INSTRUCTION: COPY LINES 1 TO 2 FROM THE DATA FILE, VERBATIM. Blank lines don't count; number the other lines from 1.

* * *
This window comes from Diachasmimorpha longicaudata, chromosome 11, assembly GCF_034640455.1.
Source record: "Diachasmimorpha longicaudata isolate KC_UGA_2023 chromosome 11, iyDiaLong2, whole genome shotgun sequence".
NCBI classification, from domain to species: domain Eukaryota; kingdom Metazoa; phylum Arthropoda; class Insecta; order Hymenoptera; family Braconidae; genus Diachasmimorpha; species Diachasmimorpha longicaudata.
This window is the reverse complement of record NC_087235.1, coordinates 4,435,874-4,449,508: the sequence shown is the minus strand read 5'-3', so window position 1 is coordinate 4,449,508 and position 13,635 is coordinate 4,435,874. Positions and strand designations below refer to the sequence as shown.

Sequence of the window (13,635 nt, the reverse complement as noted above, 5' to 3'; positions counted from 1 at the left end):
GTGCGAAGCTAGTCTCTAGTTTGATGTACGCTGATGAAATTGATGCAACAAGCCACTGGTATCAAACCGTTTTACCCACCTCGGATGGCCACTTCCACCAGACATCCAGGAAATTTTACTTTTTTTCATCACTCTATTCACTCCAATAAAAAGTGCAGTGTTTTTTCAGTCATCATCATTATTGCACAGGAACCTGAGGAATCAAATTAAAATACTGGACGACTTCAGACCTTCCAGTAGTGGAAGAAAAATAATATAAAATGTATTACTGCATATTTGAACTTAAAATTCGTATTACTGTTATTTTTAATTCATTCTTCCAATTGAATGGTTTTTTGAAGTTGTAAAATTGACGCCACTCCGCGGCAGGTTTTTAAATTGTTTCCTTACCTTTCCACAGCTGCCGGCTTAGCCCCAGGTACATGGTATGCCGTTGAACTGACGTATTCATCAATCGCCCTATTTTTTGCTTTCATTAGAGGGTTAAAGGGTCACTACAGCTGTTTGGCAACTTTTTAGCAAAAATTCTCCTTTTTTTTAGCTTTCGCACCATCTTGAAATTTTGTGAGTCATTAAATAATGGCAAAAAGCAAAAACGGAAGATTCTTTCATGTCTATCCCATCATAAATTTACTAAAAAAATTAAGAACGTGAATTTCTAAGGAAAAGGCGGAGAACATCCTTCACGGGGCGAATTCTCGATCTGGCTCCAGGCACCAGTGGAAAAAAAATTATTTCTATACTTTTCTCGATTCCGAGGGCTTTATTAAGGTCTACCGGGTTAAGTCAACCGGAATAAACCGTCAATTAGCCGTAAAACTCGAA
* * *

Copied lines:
This window comes from Diachasmimorpha longicaudata, chromosome 11, assembly GCF_034640455.1.
Source record: "Diachasmimorpha longicaudata isolate KC_UGA_2023 chromosome 11, iyDiaLong2, whole genome shotgun sequence".